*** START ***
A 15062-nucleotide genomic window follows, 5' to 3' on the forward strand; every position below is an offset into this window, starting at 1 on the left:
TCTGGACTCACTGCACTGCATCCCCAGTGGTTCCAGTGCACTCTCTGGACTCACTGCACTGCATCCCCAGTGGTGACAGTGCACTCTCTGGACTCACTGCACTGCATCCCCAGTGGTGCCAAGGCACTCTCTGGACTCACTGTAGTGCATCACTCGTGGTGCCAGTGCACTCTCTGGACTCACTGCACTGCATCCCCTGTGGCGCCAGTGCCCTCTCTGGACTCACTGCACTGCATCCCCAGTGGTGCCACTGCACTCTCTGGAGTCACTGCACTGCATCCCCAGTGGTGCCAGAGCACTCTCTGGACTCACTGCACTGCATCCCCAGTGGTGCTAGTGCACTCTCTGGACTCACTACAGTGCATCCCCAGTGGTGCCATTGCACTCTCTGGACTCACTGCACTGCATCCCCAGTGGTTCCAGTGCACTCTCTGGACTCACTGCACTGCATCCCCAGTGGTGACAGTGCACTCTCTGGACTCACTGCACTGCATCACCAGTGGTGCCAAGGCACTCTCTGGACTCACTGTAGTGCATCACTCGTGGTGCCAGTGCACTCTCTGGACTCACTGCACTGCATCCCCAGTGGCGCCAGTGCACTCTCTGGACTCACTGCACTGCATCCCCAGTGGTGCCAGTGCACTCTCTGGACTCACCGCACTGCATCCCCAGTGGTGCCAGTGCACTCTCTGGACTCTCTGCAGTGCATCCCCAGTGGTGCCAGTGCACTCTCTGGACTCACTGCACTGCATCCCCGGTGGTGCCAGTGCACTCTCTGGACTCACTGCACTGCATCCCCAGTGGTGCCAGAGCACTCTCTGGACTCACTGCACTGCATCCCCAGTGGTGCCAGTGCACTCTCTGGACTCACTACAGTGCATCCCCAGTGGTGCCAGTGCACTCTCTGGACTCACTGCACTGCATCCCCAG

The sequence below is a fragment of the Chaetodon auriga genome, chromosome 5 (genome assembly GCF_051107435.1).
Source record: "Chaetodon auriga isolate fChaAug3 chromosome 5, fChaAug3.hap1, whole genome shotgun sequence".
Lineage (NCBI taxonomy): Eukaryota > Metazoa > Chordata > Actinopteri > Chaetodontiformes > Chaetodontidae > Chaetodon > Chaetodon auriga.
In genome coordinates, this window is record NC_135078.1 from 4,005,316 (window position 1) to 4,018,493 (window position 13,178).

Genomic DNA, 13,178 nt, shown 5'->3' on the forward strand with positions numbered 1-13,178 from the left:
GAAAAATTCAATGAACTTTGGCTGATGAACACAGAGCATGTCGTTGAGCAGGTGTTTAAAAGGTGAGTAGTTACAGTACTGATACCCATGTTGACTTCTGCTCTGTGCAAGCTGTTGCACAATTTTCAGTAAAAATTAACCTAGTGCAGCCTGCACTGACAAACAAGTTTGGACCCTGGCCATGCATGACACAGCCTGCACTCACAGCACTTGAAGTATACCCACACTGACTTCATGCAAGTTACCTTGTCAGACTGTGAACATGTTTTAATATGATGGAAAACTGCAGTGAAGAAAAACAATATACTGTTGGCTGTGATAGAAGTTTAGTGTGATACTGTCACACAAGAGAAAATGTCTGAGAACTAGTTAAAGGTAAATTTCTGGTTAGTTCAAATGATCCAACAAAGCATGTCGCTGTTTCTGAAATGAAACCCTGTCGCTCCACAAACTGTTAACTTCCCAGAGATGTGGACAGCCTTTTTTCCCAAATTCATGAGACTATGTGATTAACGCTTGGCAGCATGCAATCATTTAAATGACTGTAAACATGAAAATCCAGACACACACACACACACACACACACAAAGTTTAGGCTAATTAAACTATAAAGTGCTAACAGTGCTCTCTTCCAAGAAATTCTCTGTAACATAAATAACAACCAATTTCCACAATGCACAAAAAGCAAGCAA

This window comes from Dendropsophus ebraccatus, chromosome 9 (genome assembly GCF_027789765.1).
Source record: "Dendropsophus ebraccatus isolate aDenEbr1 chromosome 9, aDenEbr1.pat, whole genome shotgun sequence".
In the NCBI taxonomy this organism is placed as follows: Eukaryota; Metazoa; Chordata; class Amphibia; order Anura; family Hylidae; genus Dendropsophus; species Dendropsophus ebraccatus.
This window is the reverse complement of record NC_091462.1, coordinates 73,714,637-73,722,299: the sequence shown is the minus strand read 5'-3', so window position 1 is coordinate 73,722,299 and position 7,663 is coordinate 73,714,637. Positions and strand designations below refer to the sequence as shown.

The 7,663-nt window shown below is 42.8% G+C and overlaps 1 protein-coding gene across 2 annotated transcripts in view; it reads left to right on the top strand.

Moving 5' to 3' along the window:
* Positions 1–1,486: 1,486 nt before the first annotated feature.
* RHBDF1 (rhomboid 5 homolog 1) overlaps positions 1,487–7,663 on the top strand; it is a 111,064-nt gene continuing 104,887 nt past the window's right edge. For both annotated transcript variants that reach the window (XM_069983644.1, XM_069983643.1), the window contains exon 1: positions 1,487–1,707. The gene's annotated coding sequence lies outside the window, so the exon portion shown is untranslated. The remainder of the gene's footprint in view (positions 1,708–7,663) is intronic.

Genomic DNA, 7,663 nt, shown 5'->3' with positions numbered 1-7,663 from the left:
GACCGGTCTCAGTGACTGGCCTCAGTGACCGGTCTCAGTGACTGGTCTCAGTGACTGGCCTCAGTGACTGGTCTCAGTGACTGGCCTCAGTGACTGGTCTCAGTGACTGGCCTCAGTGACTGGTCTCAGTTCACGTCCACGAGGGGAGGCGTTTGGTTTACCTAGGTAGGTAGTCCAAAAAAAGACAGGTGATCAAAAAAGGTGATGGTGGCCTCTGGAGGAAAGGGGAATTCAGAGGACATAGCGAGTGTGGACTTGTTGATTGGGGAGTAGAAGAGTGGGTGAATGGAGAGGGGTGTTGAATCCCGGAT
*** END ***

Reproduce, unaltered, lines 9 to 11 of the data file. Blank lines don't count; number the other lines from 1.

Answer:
This window comes from Dendropsophus ebraccatus, chromosome 9 (genome assembly GCF_027789765.1).
Source record: "Dendropsophus ebraccatus isolate aDenEbr1 chromosome 9, aDenEbr1.pat, whole genome shotgun sequence".
In the NCBI taxonomy this organism is placed as follows: Eukaryota; Metazoa; Chordata; class Amphibia; order Anura; family Hylidae; genus Dendropsophus; species Dendropsophus ebraccatus.